If you watched the live broadcast of NASA’s Mars Science Laboratory (MSL) Curiosity rover landing on the surface of Mars, you know it was a nail-biter. People all over the world—especially engineers at NASA’s Jet Propulsion Laboratory (JPL) and technology firms the world over that had contributed systems and components to the mission—waited with baited breath for the successful completion of a number of critical milestones.
This mission to Mars comprises various phases, including: pre-launch activities; launch; cruise; approach; entry, descent, and landing; first drive; and surface operations.
Thousands of engineers worked on pre-launch activities: selection of the MSL’s final landing site, MSL and Curiosity assembly and testing, shipping the spacecraft from California to Florida for launch, and final assembly and testing at Kennedy Space Center in Cape Canaveral, Fla.
The launch and cruise phases—lift-off from Earth and voyage through cold, dark space, respectively—involved health checks, maintenance, monitoring and calibration of the spacecraft and its subsystems, attitude correction, navigation, and testing in preparation of entry, descent, and landing.
What follows is a progression of the launch:
T = 0m0s
NASA’s Mars Science Laboratory and its Curiosity rover blast off on an Atlas V rocket from Cape Canaveral Air Force Station in Florida. NASA’s Mars Science Laboratory and its rocket will coast in orbit around Earth before heading to Mars.
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The four solid rocket boosters (SRB) of the Atlas rocket are jettison.
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The nose cone, or fairing, that protected MSL during its flight through Earth’s atmosphere opens and falls away. The first stage rocket ceases and is released to fall into the Atlantic Ocean.
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The second-stage rocket, a Centaur engine, is fired the first time for a duration of seven minutes and puts the vehicle into an elliptical parking orbit around Earth.
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The vehicle is pointed toward Mars, and the second-stage rocket is ignited for the second time for a duration of 8 minutes. The vehicle leaves Earth’s orbit, careening toward Mars at a velocity in excess of 13,200 miles per hour.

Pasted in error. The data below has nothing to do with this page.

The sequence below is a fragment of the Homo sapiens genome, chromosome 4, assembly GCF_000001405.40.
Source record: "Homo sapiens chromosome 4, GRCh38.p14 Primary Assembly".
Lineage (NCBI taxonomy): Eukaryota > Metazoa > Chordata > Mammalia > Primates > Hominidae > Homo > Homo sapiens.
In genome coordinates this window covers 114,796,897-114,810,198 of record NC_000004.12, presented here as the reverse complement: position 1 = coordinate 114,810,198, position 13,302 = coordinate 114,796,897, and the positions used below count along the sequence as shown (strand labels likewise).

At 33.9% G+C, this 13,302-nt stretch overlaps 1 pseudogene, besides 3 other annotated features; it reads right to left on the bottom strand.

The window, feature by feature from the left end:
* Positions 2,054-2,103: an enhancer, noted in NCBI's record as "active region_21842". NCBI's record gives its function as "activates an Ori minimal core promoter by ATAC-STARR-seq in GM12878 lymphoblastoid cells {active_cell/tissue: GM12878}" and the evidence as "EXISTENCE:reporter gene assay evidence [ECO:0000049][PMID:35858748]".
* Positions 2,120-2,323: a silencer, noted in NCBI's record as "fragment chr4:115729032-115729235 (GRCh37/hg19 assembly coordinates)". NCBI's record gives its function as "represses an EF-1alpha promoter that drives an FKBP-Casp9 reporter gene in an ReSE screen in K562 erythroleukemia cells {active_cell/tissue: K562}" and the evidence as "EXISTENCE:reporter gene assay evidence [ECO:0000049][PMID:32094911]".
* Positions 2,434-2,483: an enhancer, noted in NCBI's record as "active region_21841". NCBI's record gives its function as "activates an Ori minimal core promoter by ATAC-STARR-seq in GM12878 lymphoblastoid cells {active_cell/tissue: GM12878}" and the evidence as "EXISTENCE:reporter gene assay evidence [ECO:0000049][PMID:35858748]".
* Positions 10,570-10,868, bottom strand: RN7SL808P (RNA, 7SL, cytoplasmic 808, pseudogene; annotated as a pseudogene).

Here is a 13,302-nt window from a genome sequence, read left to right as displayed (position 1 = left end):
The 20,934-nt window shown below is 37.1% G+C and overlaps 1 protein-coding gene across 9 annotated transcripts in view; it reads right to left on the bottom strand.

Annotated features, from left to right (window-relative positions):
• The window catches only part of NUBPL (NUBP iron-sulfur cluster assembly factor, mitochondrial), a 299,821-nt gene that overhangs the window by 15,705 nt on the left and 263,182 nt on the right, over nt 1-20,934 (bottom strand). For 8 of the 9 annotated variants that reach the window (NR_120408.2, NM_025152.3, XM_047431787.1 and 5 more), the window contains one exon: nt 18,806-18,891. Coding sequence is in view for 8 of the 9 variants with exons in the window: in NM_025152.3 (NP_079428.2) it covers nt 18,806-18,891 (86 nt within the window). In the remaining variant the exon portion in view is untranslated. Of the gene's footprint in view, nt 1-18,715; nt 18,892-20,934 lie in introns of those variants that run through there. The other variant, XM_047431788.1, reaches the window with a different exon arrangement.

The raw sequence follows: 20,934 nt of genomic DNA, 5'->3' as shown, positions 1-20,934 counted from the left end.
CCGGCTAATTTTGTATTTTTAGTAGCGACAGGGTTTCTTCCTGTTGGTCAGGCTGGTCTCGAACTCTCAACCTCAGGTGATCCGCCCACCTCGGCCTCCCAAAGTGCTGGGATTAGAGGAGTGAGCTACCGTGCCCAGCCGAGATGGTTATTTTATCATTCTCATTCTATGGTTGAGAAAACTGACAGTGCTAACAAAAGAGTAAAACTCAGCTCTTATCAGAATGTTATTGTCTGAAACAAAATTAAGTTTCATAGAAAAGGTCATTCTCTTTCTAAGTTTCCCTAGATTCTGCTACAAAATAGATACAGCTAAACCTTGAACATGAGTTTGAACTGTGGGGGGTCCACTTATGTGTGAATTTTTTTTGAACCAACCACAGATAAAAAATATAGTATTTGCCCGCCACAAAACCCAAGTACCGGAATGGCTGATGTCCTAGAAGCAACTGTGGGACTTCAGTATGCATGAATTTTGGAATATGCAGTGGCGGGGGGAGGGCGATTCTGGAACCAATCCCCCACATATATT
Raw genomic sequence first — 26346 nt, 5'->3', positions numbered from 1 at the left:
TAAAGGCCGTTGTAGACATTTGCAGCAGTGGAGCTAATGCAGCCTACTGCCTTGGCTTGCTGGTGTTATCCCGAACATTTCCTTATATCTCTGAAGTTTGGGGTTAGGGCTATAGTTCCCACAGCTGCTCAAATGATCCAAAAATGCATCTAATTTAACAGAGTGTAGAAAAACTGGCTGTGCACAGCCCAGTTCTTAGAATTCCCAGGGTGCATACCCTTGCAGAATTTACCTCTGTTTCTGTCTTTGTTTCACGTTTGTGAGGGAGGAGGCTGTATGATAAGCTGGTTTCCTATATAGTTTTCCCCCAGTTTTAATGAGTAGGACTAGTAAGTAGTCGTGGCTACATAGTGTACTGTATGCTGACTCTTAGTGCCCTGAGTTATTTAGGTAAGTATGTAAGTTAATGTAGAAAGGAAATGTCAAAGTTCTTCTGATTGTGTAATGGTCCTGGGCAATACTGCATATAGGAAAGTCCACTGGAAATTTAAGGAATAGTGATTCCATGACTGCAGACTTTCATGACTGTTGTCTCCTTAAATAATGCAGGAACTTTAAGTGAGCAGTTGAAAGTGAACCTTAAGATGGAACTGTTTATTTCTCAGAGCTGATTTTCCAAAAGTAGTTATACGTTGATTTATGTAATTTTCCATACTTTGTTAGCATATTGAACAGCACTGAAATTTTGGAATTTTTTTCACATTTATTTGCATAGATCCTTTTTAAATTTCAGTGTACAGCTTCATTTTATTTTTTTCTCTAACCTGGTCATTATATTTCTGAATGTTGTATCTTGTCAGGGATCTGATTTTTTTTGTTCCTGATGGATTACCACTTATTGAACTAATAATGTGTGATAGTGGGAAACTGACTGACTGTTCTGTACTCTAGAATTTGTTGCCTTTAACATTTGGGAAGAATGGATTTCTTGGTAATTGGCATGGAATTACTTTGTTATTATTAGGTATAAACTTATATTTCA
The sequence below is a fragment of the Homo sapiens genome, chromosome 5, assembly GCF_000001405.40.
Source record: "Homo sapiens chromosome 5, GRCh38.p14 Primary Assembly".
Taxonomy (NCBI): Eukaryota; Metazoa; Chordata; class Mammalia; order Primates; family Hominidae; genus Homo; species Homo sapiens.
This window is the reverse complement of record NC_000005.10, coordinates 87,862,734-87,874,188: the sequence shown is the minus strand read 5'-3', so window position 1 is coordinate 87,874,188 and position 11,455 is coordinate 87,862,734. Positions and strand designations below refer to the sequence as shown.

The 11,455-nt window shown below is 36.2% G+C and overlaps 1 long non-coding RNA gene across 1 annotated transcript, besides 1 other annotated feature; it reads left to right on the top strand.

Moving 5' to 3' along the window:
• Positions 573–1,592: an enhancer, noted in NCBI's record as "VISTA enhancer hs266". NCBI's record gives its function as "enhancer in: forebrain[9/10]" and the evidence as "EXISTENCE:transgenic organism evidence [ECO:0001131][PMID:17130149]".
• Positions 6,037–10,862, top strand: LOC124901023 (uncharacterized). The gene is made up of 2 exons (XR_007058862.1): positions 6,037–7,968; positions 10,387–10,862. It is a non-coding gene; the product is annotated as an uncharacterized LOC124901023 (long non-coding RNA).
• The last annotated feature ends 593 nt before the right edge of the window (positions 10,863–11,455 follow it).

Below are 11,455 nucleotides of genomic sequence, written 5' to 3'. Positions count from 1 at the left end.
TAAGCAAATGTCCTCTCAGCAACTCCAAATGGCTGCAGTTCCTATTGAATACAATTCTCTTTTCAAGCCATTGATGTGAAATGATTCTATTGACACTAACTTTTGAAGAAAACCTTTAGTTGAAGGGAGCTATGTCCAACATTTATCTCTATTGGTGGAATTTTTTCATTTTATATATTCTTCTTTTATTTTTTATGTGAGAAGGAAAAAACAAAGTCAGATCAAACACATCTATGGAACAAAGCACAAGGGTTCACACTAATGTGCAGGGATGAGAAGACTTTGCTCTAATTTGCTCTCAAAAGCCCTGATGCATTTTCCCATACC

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The launch vehicle separates from the Atlas V rocket that boosted it toward Mars. Curiosity sends a signal to Earth; engineers receive data from NASA’s Mars Science Laboratory showing that all systems are operating normally. Curiosity’s approximately eight-month journey to Mars is underway.
This geek, and many others, were glued to the screen as these events unfolded in what was the most intricate unmanned mission to date.
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About J. VanDomelen Mil/Aero Blog
J. VanDomelen holds a Bachelor of Science in Information Systems and myriad certifications from Microsoft, Cisco, and CompTia in varying facets of computer software, hardware, and network design and implementation. He has worked in the electronics industry for more than 12 years in varied fields, including advanced systems design of highly technical military and aerospace computer systems, semiconductor manufacturing, open source software development, hardware design, and rapid prototyping.
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